60. 60. BANK-WIRING TESTS  Final stage of the studies was the bank-wiring tests, which began in November 1931.  The foreman of the bank-wiring department resisted the intrusion of observers into his work space and a bank-wiring test room was set up.  The test room housed nine wirers, three soldiers, and two inspectors. All were male between the ages of 20 and 25. Their job was to wire conductor banks, a repetitive and monotonous task.
  61. 61. BANK-WIRING TESTS  The banks were one of the major components of automatic telephone exchange. Between 3,000 and 6,000 terminals had to be wired for a set of banks.  The work was tiring and required the workers to stand for long periods of time.  Pay incentives and productivity measures were removed, but a researcher was placed into the test room as an observer and the workers were interviewed.  The purpose of the bank-wiring tests was to observe and study social relationships and social structures within a group, issues raised by two other significant members of the research team, W. Lloyd Warner and William J. Dickson.  Experiments.html
  62. 62. Neo- Classical Approaches  Behavioral approach
  63. 63. Behavioral Approach, Management Theory  Like the other approaches to management, the behavioral approach has evolved gradually over many years.  Advocates of the behavioral approach to management point out that people deserve to be the central focus of organized activity.  They believe that successful management depends largely on a manager’s ability to understand and work with people who have a variety of backgrounds, needs, perceptions, and aspirations.  The progress of this humanistic approach from the human relations movement to modern organizational behavior has greatly influenced management theory and practice.
  64. 64. Modern Approaches  Quantitative approach ,  System approach  Contingency approach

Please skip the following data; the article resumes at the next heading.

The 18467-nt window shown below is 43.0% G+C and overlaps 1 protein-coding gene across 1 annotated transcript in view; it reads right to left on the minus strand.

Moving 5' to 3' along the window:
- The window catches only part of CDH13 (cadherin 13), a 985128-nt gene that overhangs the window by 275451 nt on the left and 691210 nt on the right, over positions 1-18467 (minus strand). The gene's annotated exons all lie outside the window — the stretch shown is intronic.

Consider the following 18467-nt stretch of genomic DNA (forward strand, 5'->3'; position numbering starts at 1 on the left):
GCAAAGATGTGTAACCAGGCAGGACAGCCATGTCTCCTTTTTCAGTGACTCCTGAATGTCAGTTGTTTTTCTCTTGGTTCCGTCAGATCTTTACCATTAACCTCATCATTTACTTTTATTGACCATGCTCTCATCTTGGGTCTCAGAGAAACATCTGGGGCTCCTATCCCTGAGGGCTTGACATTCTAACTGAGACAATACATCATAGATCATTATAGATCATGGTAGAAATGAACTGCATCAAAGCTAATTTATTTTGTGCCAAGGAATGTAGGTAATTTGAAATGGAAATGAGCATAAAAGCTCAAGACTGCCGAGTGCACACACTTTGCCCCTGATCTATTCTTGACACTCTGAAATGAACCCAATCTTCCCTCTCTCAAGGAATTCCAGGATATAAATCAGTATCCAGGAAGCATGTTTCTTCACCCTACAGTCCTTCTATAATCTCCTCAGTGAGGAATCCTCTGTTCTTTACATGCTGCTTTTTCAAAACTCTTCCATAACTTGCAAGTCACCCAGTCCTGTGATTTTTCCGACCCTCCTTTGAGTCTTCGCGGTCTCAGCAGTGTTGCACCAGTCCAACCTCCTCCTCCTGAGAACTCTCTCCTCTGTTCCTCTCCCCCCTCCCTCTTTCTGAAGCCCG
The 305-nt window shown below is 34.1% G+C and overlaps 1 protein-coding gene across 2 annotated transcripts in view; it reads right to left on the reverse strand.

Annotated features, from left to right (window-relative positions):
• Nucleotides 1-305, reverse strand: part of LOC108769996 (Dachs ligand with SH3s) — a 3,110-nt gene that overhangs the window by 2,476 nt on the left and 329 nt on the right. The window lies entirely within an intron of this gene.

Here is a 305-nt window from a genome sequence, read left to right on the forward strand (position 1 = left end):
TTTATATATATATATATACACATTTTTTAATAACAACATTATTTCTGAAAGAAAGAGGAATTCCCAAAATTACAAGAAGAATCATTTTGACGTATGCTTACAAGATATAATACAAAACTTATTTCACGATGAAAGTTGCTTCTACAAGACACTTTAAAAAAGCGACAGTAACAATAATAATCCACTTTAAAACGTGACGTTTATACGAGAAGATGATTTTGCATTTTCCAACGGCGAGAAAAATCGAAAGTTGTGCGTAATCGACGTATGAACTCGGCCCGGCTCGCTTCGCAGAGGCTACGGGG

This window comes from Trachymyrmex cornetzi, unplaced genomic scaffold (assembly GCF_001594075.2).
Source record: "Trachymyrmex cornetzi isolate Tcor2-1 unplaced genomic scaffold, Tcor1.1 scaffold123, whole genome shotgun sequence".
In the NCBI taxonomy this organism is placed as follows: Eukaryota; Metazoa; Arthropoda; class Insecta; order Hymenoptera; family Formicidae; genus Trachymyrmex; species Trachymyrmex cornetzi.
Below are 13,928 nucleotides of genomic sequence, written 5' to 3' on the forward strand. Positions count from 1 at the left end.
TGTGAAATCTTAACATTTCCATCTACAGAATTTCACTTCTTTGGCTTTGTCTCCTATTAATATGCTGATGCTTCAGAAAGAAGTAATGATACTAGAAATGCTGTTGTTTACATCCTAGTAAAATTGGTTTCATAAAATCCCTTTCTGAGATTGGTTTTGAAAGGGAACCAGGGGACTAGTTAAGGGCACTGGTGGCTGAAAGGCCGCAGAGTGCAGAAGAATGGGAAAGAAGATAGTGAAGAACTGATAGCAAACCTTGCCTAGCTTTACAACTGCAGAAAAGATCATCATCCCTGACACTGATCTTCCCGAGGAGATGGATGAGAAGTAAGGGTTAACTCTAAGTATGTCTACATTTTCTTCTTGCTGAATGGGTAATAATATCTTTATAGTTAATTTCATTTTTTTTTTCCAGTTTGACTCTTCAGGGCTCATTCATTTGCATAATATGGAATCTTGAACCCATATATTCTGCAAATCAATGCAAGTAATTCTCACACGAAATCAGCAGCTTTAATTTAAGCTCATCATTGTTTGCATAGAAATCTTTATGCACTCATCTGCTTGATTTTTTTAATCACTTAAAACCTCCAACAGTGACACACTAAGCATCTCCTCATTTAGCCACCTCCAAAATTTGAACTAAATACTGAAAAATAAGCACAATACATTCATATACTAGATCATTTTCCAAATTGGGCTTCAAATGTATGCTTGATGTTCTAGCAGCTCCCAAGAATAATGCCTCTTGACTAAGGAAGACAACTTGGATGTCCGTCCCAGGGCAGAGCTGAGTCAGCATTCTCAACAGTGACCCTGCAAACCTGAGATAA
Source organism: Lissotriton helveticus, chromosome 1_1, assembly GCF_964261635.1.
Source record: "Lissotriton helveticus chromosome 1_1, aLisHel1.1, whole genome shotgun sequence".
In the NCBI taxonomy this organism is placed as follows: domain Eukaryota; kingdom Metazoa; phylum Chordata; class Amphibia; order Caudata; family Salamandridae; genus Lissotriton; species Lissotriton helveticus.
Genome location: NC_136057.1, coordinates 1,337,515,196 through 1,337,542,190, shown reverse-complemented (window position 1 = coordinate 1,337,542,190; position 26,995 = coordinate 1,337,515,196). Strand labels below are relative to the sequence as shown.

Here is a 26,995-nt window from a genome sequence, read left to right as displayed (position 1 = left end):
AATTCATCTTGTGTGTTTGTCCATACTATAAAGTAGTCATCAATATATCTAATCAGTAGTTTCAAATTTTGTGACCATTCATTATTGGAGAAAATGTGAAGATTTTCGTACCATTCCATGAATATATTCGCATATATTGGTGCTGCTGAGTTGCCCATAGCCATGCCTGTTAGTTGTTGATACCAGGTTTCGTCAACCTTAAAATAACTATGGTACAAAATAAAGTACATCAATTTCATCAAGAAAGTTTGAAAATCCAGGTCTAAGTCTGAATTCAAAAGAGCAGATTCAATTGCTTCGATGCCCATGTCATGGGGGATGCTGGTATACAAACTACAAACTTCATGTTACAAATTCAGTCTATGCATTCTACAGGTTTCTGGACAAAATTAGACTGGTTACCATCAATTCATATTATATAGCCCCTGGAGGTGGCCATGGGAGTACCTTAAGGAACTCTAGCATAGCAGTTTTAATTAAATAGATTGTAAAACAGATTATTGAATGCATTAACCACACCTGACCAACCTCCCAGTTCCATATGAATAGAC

65. 65. System approach  Systems approach to management developed after 1950. Many pioneers during as E.L Trist, AK Ria, F.E. Kast, and R.A Johnsm have made significant contributions to this approach.  The systems approach looks upon the management as a ‘System’ of as an organized whole make up of sub-systems integrated into a unity.
  66. 66. System approach  The attention should be given so overall effectiveness of the system rather than effectiveness of any sub-system in isolation.  It emphasizes the inter-relatedness and inter- dependence of all activities within an organization.  It is based on system analysis.  It attempts to identify the nature of relationships of various parts of the system.
  67. 67. System approach  A system is a set of inter-connected elements or component parts to achieve certain goals. An organisation is viewed by the modern authors as an op0en system. An organisation as a system has five basic parts:  Input,  Process,  Output,  Feedback and  Environment.
  68. 68. Contingency approach  Contingency approach advocates that managerial actions and organizational design must be appropriate to the given situation and a particular action is valid only under certain conditions.  There is no one best approach to management and it all depends on the situation.  Managerial action is contingent upon external environment. There is no one best approach for all situations.  Contingency theory attempts to analyze and understand these interrelationships with a view towards taking the specific managerial actions necessary to deal with the issue.  This approach is both analytical and situational, with the purpose of developing a practical answer to the question at hand.